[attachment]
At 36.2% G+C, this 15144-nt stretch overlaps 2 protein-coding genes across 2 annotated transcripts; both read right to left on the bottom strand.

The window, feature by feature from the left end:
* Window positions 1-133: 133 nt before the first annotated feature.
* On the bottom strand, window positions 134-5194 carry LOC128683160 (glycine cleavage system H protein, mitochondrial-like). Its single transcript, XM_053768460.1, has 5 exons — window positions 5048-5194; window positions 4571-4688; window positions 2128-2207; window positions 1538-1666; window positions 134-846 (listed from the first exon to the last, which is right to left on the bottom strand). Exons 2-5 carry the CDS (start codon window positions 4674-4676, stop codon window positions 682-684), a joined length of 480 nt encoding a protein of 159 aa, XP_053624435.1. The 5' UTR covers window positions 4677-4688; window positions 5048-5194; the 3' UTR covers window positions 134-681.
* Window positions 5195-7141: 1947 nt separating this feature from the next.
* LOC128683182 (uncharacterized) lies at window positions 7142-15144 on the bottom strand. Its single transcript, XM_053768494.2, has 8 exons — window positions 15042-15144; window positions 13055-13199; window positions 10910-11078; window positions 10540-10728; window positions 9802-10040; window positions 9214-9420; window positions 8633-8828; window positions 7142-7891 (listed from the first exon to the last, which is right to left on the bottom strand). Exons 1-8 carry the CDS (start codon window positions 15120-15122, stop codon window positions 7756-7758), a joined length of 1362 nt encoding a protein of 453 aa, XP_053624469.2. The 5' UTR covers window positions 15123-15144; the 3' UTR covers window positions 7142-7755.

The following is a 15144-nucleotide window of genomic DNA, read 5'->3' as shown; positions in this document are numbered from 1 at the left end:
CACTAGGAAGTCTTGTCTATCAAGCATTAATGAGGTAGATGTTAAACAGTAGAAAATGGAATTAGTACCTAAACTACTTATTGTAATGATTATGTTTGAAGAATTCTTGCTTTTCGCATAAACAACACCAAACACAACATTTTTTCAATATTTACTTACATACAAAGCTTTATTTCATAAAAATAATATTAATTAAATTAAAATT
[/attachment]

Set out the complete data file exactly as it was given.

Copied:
At 36.2% G+C, this 15144-nt stretch overlaps 2 protein-coding genes across 2 annotated transcripts; both read right to left on the bottom strand.

The window, feature by feature from the left end:
* Window positions 1-133: 133 nt before the first annotated feature.
* On the bottom strand, window positions 134-5194 carry LOC128683160 (glycine cleavage system H protein, mitochondrial-like). Its single transcript, XM_053768460.1, has 5 exons — window positions 5048-5194; window positions 4571-4688; window positions 2128-2207; window positions 1538-1666; window positions 134-846 (listed from the first exon to the last, which is right to left on the bottom strand). Exons 2-5 carry the CDS (start codon window positions 4674-4676, stop codon window positions 682-684), a joined length of 480 nt encoding a protein of 159 aa, XP_053624435.1. The 5' UTR covers window positions 4677-4688; window positions 5048-5194; the 3' UTR covers window positions 134-681.
* Window positions 5195-7141: 1947 nt separating this feature from the next.
* LOC128683182 (uncharacterized) lies at window positions 7142-15144 on the bottom strand. Its single transcript, XM_053768494.2, has 8 exons — window positions 15042-15144; window positions 13055-13199; window positions 10910-11078; window positions 10540-10728; window positions 9802-10040; window positions 9214-9420; window positions 8633-8828; window positions 7142-7891 (listed from the first exon to the last, which is right to left on the bottom strand). Exons 1-8 carry the CDS (start codon window positions 15120-15122, stop codon window positions 7756-7758), a joined length of 1362 nt encoding a protein of 453 aa, XP_053624469.2. The 5' UTR covers window positions 15123-15144; the 3' UTR covers window positions 7142-7755.

The following is a 15144-nucleotide window of genomic DNA, read 5'->3' as shown; positions in this document are numbered from 1 at the left end:
CACTAGGAAGTCTTGTCTATCAAGCATTAATGAGGTAGATGTTAAACAGTAGAAAATGGAATTAGTACCTAAACTACTTATTGTAATGATTATGTTTGAAGAATTCTTGCTTTTCGCATAAACAACACCAAACACAACATTTTTTCAATATTTACTTACATACAAAGCTTTATTTCATAAAAATAATATTAATTAAATTAAAATT